A hip fracture, particularly among seniors, increases the risk of malnutrition. Unintentional weight loss is likely due to the increased energy requirements that occur following trauma and surgery, which may stay raised for as long as three months afterwards. Reduced appetite is also common after an operation, which compounds weight loss. However, another reason why malnutrition is common after a hip fracture is that the people who often suffer a fall and fracture are already frail, meaning that any weight loss during a hospital admission compromises their already poor nutritional status. With as many as half of all patients with a hip fracture unable to meet their nutritional requirements, they deteriorate while in hospital, which hinders their recovery and lengthens their stay. While all patients should be screened for malnutrition on admission to hospital, it is especially important to assess nutritional risk among patients with a hip fracture.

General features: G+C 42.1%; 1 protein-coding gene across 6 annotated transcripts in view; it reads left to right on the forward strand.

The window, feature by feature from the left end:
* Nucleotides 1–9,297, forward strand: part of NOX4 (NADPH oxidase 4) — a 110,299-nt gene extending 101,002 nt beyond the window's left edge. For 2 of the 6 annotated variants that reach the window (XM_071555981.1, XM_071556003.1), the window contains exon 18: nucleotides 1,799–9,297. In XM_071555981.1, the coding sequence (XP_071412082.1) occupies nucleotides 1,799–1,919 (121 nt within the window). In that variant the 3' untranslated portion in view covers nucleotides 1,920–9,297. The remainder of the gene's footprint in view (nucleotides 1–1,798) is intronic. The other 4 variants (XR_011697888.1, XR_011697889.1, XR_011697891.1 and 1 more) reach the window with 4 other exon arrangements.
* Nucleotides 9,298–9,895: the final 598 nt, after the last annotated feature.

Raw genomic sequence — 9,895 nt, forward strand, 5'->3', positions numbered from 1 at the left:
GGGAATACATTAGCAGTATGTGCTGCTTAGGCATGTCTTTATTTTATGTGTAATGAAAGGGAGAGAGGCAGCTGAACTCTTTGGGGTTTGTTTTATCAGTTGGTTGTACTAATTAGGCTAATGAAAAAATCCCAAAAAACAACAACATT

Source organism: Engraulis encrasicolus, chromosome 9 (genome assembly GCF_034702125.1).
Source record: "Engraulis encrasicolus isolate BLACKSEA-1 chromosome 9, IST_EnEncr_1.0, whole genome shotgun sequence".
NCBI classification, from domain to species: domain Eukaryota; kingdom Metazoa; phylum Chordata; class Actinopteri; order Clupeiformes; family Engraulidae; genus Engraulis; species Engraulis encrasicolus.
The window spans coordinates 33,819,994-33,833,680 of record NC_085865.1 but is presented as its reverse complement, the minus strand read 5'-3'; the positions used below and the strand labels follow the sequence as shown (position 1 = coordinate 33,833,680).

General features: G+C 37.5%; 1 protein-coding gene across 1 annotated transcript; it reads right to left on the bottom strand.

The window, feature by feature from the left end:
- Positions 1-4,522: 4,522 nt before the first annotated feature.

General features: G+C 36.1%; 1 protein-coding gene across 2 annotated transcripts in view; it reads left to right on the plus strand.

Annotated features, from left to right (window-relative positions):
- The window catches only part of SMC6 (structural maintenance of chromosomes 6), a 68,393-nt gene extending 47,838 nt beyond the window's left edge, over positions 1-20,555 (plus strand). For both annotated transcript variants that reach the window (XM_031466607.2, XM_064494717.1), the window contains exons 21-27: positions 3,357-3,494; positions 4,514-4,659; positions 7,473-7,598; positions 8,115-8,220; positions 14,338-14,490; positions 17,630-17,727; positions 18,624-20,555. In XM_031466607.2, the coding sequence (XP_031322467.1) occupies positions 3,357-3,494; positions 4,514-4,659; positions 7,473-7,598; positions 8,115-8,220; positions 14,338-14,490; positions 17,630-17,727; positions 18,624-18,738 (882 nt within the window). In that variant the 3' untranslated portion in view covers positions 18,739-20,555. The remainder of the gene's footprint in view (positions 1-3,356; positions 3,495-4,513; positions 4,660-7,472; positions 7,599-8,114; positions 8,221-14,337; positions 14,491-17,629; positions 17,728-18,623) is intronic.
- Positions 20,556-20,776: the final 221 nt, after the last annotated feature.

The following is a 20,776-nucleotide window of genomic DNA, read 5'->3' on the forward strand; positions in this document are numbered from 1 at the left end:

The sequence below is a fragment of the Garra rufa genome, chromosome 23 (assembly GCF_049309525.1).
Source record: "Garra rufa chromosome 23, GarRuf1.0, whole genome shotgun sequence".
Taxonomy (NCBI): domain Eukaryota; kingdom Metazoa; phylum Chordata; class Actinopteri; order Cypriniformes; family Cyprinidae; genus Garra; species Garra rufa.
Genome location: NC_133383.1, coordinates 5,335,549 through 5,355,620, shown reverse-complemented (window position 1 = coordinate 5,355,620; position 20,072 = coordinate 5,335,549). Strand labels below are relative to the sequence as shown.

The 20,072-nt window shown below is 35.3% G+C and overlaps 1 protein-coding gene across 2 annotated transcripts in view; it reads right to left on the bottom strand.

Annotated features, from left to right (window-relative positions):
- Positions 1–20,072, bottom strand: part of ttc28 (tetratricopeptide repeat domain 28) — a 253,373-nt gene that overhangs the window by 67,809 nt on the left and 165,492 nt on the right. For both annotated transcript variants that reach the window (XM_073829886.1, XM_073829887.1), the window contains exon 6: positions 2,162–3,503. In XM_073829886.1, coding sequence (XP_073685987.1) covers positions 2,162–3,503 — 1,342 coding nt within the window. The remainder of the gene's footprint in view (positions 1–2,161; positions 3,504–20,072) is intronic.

Patients identified as either malnourished or at high risk of malnutrition benefit from interventions to increase their intake of calories and protein. Research shows that use of high-protein high-calorie supplements reduces complications, length of stay and mortality among people with a hip fracture. However, simply providing additional snacks that are high in calories and protein can also significantly increase dietary intake and improve outcomes for patients who suffer a hip fracture.
When we provide home health care services, our skilled nurse assesses nutritional risk for patients following a hip fracture surgery and coordinates with nutritionist for a meaningful recovery. Quality and Safety of your healthcare is important to us.